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Anyone want to check my chemistry quiz?

  1. Jul 1, 2008 #1
  2. jcsd
  3. Jul 1, 2008 #2

    Borek

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    Just skimmed - mostly OK, but at least one obvious error.
     
  4. Jul 1, 2008 #3
    Hmm. I finished this late last night. What's the obvious error?
     
  5. Jul 1, 2008 #4

    Borek

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    Sorry, you will not get it from me, unless you are ready to split your grade :wink:
     
  6. Jul 1, 2008 #5
    I can get it from you. This is an open-notes, open-book, open-person, take-home quiz. Just tell me the numbers, and I'll take a look at them.
     
  7. Jul 1, 2008 #6

    chemisttree

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    Well, for starters, one of your answers in 1) is wrong...
     
  8. Jul 1, 2008 #7

    Borek

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    Huh, missed that one.

    Which means there is still another mistake on the other end :wink:
     
  9. Jul 1, 2008 #8
    I don't see that one is wrong. Molecules with similar intermolecular forces will dissolve each other. Ionic compounds require polar molecules to dissolve. As far as I can tell, my answers reflect that. I also looked over the rest and didn't catch any error. I'll need a little more than there's just one wrong.
     
    Last edited: Jul 1, 2008
  10. Jul 1, 2008 #9

    Borek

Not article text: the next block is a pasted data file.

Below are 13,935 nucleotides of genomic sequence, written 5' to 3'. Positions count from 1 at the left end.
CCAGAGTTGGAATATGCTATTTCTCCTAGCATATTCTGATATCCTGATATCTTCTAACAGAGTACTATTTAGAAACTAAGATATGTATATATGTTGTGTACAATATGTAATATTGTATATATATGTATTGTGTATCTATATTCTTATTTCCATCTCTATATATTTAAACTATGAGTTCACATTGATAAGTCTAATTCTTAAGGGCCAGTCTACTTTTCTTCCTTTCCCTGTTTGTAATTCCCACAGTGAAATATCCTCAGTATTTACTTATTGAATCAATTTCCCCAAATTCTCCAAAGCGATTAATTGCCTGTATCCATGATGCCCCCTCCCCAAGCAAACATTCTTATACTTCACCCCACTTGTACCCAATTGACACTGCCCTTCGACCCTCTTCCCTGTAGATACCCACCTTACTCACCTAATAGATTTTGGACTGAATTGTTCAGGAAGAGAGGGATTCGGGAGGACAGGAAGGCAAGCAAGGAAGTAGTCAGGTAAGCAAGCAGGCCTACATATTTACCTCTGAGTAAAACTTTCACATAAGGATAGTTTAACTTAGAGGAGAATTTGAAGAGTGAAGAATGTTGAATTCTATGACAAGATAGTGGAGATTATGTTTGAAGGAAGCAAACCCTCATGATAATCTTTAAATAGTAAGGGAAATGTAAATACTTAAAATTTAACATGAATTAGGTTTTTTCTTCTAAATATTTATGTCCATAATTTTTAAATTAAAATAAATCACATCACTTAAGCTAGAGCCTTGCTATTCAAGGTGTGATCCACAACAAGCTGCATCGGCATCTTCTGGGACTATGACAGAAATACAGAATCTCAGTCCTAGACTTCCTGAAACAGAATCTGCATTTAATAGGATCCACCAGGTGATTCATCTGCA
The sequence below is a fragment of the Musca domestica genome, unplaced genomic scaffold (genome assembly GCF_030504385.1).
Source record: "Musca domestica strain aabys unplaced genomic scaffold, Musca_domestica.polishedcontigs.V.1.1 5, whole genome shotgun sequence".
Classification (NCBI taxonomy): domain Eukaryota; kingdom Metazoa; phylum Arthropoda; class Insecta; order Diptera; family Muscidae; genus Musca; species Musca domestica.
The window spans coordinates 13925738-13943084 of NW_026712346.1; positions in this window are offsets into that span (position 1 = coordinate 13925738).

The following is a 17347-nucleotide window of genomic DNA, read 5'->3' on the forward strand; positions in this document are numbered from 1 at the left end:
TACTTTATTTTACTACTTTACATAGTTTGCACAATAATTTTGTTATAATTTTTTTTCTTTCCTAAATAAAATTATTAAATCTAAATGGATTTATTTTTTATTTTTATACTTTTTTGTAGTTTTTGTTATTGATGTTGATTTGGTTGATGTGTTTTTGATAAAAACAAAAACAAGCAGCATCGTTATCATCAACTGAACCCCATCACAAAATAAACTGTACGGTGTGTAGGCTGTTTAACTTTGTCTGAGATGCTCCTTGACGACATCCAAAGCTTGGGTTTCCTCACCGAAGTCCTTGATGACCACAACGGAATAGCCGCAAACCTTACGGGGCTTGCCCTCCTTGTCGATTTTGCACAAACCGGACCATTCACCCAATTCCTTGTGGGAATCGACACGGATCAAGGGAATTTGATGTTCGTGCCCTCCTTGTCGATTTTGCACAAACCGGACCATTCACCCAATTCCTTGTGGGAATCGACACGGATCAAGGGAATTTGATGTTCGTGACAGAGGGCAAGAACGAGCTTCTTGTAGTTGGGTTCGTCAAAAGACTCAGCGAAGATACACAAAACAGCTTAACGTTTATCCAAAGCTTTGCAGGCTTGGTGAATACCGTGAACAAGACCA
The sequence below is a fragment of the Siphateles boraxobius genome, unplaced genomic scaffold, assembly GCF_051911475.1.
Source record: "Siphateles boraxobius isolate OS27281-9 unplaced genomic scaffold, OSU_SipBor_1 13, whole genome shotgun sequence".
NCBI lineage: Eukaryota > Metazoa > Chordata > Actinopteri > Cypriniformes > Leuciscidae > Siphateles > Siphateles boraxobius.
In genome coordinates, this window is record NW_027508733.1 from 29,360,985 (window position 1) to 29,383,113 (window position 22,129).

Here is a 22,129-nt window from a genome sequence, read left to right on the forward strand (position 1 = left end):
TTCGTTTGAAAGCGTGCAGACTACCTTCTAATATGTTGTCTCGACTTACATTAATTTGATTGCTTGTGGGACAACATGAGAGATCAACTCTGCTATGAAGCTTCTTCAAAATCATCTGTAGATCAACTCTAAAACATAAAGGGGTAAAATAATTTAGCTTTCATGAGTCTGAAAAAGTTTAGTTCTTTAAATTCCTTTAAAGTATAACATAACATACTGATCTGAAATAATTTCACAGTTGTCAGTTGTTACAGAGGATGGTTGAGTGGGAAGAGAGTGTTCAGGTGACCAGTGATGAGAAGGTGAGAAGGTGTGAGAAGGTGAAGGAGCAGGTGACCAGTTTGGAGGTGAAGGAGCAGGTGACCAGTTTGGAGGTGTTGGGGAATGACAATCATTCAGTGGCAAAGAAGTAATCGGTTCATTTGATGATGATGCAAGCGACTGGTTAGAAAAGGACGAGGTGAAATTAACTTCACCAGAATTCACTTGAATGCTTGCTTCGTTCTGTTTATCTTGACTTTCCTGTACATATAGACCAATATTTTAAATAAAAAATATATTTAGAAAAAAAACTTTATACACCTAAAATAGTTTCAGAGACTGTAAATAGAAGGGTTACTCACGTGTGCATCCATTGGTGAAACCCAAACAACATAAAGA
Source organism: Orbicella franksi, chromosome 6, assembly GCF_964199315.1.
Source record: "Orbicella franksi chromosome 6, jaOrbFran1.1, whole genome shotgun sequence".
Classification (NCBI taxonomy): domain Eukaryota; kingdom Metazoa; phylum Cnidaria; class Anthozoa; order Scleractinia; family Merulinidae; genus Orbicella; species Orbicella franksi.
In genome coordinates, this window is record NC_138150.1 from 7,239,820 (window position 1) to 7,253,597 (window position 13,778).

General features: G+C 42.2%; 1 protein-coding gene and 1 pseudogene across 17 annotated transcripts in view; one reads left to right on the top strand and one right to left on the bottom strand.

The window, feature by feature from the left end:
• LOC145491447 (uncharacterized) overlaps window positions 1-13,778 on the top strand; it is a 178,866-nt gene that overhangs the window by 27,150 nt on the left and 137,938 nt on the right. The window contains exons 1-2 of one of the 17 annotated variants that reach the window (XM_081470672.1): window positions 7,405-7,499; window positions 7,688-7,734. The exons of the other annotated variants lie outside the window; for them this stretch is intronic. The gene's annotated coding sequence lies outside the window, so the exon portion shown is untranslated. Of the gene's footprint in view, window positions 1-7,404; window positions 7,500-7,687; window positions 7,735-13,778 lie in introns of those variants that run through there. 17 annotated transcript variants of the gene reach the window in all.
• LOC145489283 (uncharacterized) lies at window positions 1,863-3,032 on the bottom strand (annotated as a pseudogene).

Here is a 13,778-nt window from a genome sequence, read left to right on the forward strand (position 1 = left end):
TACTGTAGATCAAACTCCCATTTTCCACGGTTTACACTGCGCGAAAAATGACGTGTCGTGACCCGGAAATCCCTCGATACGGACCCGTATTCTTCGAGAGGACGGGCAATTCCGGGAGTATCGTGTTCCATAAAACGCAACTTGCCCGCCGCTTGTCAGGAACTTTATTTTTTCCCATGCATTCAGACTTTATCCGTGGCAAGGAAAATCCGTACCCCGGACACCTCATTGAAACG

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    Does CaO dissolve in water?

    What is boiling? When does the liquid boil and why?
     
  11. Jul 1, 2008 #10
    I don't see CaO and water in number one.

    The boiling point is when the vapor pressure equals or exceeds the atmospheric pressure.
     
    Last edited: Jul 1, 2008
  12. Jul 1, 2008 #11

    Borek

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    I never told there is CaO in number one, I just asked whether CaO dissolves in water. If CaO doesn't suit you, you may answer question about Na2O solubility :wink:

    That's correct. Now, why does the boiling point go up when you dissolve some substance?
     
  13. Jul 1, 2008 #12
    I would say CaO does dissolve in water. It's an ionic compound, and they require a polar molecule in which to dissolve. A water molecule is polar.

    The boiling point goes up because the vapor pressure is lowered. It requires more energy input to extract the molecules from the solution.
     
    Last edited: Jul 1, 2008
  14. Jul 2, 2008 #13

    Borek

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    No, this is chemistry, sometimes instead of dissolving things react or don't react.

    Correct. What will happen to the vapor pressure when you dissolve more substance?
     
  15. Jul 2, 2008 #14
    It'll lower more until it becomes saturated.
     
  16. Jul 3, 2008 #15
    Anyone else?
     
  17. Jul 3, 2008 #16

    Borek

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    You were given many hints. Have you checked what happens to CaO in water? Have you checked what is the chemistry of the only oxide present on the question sheet? Have you checked answers that deal with the changes in boiling point or vapor pressure?
     
  18. Jul 3, 2008 #17
    At the risk of sounding redundant, I already said I looked over the problems and didn't catch any mistakes. I took the first CHEM course over two years ago.
     
  19. Jul 7, 2008 #18

    chemisttree

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    You are making the (wrong) assumption that all inorganic compounds are purely ionic compounds and that they ionize completely (or mostly) in water. Calcium silicate (a major component in hydrated portland cement) is an example of an inorganic compound that has largely but not entirely ionic bonds. It does not dissolve appreciably in water. Calcium silicate is not on your list but I'll bet you can quickly find the compound that I was referring to.

    Hint: Bayer process
     
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